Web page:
Article Content

A peer-interviewing strategy was introduced into a leadership course for seniors in their final semester to empower them to interview professionally to obtain employment. This was an effective strategy to prepare students for obtaining a position as a new graduate. Prior to the peer interview, students received training specific to being an interviewee and interviewer and on resume preparation. During the training, emphasis was placed on (1) making a positive first impression through appearance, eye contact, verbal and nonverbal communication, and an assertive handshake whether at an interview, at a career fair, or "dropping by" an agency, (2) researching the agency prior to the interview to help the interviewee ask and answer appropriate questions and show interest and motivation, (3) communicating positively, and (4) understanding types of questions allowed to be asked by the interviewer.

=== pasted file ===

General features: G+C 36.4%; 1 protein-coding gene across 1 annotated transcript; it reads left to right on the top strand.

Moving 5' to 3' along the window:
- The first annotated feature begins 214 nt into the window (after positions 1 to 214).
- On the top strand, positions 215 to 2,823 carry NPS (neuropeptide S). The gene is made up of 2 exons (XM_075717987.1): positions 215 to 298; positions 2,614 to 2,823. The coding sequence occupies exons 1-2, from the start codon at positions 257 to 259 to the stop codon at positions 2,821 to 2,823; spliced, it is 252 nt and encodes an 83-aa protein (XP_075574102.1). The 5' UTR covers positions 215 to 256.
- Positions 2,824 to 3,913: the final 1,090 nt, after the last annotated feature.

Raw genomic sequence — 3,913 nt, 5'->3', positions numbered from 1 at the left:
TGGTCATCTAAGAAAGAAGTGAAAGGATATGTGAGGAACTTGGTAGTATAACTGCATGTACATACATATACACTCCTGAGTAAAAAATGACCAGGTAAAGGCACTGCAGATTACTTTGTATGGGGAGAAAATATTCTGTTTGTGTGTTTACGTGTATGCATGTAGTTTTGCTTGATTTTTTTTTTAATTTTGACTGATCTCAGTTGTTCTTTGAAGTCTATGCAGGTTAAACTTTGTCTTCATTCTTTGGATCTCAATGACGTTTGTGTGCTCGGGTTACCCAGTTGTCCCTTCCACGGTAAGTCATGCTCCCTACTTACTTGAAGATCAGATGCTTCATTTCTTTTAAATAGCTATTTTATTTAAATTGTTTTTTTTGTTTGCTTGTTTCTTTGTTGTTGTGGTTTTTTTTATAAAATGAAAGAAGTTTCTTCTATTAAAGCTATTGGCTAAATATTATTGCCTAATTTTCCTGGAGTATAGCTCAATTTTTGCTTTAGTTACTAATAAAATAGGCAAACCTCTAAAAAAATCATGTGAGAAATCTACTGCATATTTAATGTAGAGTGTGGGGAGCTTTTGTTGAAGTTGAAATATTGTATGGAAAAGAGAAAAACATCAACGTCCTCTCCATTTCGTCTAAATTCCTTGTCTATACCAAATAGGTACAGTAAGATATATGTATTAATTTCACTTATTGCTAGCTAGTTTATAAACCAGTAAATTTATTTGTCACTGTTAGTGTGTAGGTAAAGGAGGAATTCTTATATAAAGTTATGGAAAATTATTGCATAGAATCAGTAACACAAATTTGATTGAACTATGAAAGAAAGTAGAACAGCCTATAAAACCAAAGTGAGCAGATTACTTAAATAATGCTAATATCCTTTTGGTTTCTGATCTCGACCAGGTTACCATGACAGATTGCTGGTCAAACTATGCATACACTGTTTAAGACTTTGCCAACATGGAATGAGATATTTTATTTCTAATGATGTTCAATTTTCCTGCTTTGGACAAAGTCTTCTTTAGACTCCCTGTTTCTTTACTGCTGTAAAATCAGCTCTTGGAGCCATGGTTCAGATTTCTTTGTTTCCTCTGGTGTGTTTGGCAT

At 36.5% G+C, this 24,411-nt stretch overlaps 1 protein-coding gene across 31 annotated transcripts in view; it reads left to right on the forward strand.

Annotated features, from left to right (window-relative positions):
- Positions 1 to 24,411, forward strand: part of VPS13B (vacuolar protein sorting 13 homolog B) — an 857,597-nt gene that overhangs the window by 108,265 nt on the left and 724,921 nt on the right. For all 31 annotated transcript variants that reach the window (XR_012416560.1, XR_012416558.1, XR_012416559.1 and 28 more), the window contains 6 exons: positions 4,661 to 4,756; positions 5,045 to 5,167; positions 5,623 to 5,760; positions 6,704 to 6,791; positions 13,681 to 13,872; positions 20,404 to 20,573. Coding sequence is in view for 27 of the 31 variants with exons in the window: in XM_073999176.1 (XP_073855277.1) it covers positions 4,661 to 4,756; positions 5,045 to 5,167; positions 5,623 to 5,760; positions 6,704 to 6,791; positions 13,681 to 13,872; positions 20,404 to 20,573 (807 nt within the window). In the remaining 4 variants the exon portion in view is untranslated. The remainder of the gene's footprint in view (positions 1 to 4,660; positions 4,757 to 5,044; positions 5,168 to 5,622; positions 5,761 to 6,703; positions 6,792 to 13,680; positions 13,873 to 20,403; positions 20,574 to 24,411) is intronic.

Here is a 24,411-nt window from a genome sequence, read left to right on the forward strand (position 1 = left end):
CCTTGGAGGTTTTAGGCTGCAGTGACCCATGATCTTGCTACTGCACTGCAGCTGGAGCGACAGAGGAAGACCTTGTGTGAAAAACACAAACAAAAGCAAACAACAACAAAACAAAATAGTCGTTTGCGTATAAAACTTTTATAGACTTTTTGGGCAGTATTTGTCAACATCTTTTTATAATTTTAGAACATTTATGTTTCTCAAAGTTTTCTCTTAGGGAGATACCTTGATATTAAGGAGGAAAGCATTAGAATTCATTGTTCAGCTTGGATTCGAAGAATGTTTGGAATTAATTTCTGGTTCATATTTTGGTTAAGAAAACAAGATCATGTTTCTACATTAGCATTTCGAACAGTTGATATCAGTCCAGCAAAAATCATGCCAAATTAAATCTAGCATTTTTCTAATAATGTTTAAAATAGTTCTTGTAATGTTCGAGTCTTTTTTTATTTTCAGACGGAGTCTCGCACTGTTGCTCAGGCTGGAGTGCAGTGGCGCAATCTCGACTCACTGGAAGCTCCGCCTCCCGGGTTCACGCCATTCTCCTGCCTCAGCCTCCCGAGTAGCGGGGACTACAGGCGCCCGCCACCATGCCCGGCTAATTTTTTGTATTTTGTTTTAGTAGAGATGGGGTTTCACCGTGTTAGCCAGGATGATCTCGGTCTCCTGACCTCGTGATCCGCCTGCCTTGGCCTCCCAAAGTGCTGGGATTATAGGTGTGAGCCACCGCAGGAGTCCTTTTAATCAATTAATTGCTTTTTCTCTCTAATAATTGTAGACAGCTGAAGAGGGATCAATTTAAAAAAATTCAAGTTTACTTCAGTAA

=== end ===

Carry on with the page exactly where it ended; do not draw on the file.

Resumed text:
Students formulated questions for structured interviewing and prepared to be interviewed for their "dream" nursing job. A peer panel consisted of 3 to 4 students where each student was the interviewer and also was interviewed as part of the panel. By playing the role of the interviewer, students were able to decide what questions may be significant in the interview process. As the interviewee, students practiced answering behavioral and nonbehavioral questions without prior knowledge of the question. Peer evaluation and debriefing consisted of feedback about professional demeanor, responses to questions, and appropriate dress. Students evaluated the activity as increasing their confidence and helping them to recognize strengths.

 

From Shelia Hurley, PhD, MSN/MBA, RN, Assistant Professor, and Kimberly Hanna, PhD, MSN, RN, CNL, Associate Professor, Whitson-Hester School of Nursing, Tennessee Technological University, Cookeville, TN, mailto:khanna@tntech.edu.